MAE WEST had visits from a member of the Nassour family. This remembrance continues from Tuesday, when Part 4 was posted.
• • "After knowing Ms. West for seven years through a family connection, I had the pleasure of working with her to promote a recording project of some of her famous movie lines," wrote Ellis Nassour in 1985. Insisting he had "rare access," he self published this lengthy remembrance. This is Part 5. The misspelt words have been corrected. Some of the more questionable recollections and inaccuracies have been marked by "sic."
• • Memorable Visits with "Aunt Mae" • •
• • Ellis Nassour recalled: There wasn't much reality at Ravenswood. "It's all in the body and mind," she said. "Keep your mind thinking young and keep your insides healthy and youthful. I've had a happy life. The happiness part is important. I pamper myself, but why shouldn't I? I love myself! If you can't do that, how can you expect someone to love you or to love someone else? I like Mae West best — — all of me. Look! Show me anyone who, at my age, can do what I'm doing* and look the way I do." [* She was about to make the film "Sextette," which was fraught with difficulties.]
• • Ellis Nassour continued: Ms. West said that most women, when they reach 40, must start playing character parts, but that she only played leads. She stated that when she looked into the mirror, "I realize that I give others hope."
• • Ellis Nassour emphasized: For a woman who became outraged at such stars as Bette Midler, Streisand [in the film "Hello, Dolly"] and Madonna for copying her, she could be guilty of at least one crime. Her blonde tresses, which she claimed to be her natural hair and may have been — — if they were used to craft the obvious wig she was wearing (she wore wigs her entire career, carefully hiding the scalp line) was done in the style that Brigette Bardot made famous in the 1960s.
• • Ellis Nassour stated: One of her closest friends, after her 1980 death from complications following a fall and stroke, put it best: "For decades, like Narcissus, kneeling by his pool lost in self-adoration, Mae reclined on her satin-sheeted bed, gazing rapturously at her misty image reflected in her mirrored canopy. Self-hypnotized, she believed so deeply in her youthful luminosity that she felt the public accepted her unchanged and unchangeable." . . .
• • This has been Part 5. Part 6 will continue tomorrow. [Ellis Nassour © 1985; all rights reserved; used with permission].
• • On Tuesday, 27 July 1954 in Vegas • •
• • On Tuesday, 27 July 1954 Mae West opened at the Congo Room. This exotic night spot, inside the Sahara Hotel in Las Vegas, offered patrons a full supper as they watched a live performance. If you were in the audience when "The Mae West Revue" was onstage in 1954, you might have selected Broiled Fresh Colorado Brook Trout, Maitre d'Hotel, for $5.25.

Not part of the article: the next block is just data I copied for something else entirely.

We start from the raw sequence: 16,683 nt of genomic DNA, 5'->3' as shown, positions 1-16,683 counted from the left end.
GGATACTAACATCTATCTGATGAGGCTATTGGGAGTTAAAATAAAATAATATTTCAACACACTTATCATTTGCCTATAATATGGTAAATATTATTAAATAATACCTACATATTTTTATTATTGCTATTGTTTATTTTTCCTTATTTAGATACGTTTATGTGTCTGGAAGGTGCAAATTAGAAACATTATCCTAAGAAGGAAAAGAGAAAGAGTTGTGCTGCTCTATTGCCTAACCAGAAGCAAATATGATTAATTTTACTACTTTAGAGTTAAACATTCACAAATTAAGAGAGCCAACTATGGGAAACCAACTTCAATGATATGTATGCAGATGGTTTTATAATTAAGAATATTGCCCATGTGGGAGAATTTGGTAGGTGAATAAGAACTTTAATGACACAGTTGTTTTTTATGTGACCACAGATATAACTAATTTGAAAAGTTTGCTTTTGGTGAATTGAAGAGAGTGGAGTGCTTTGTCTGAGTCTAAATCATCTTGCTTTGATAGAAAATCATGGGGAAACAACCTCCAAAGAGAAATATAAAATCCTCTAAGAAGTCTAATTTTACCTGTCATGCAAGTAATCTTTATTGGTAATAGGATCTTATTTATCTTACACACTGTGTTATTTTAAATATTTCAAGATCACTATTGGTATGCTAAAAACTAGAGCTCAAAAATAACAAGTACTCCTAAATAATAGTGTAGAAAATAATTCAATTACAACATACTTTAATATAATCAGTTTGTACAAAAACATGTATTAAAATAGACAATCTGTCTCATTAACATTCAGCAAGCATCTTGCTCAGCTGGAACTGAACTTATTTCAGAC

• • The Sahara knew that guests wanted to bring home special keepsakes, so they commissioned souvenir keys. The front side of the key was imprinted "Hotel Sahara Las Vegas, Nevada" while the reverse message was "Come up and see me sometime, Mae West."
• • Save the Date: Wednesday, 17 August 2016 • •
• • Mae West: New Yorker, Vaudevillian, Upstart, and Jailbird — — a Birthday Celebration! • •
• • Link: Mae West event on August 17, 2016
• • Overheard in Hollywood • •
• • While the motion picture "Myra Breckinridge" was not a hit, the media exposure engendered a "Mae West revival," explained The New York Post.
• • In Her Own Words • •
• • Mae West said: "I never loved another person the way I loved myself."
• • Quote, Unquote • •
• • A California paper mentioned Mae West.
• • "Mae West is not, repeat NOT, on local stage" • •
• • Jeff Jouett wrote: Mae West, the eternally seductive siren of the silver screen, dropped one of her blonde bombshells on Coronado Playhouse this week. Lawyers for mammoth MGM Studios in Hollywood contacted William R. Bruce, director of the 150-seat community theater, demanding Bruce change the name of the play, “Sextet,” now in its fifth week of an eight week run.
• • Jeff Jouett wrote: It seems MGM has produced a film it calls “Sextette,” which stars the venerable Miss West and the movie-makers are worried that audiences will confuse the play with the movie, despite totally different plots. "You must, repeat must, stop immediately using that name (“Sextet”) or any variation.” MGM attorney Robert Layton wrote to William R. Bruce on Friday. “Your failure to do so immediately will result in immediate legal proceedings to halt your production." . . .
• • Source: Article by Jeff Jouett in Coronado Eagle and Journal (California); published on Thursday, 27 July 1978
• • The Mae West Blog celebrates its 12th anniversary • •
• • Thank
you for reading, sending questions, and posting comments during these
past twelve years. The other day we entertained 3,497 visitors. And we
reached a milestone recently when we completed 3,400 blog posts. Wow!
• • By the Numbers • •
• • The Mae West Blog was started twelve years ago in July 2004. You are reading the 3495th
Unlike many blogs, which draw upon reprinted content from a
newspaper or a magazine and/ or summaries, links, or photos, the
mainstay of this blog is its fresh material focused on the life and
career of Mae West, herself an American original.
• • Come up and see Mae every day online: http://MaeWest.blogspot.com/
• • Photo: • • Mae West • • in 1954 • •
• • Feed — — http://feeds2.feedburner.com/MaeWest
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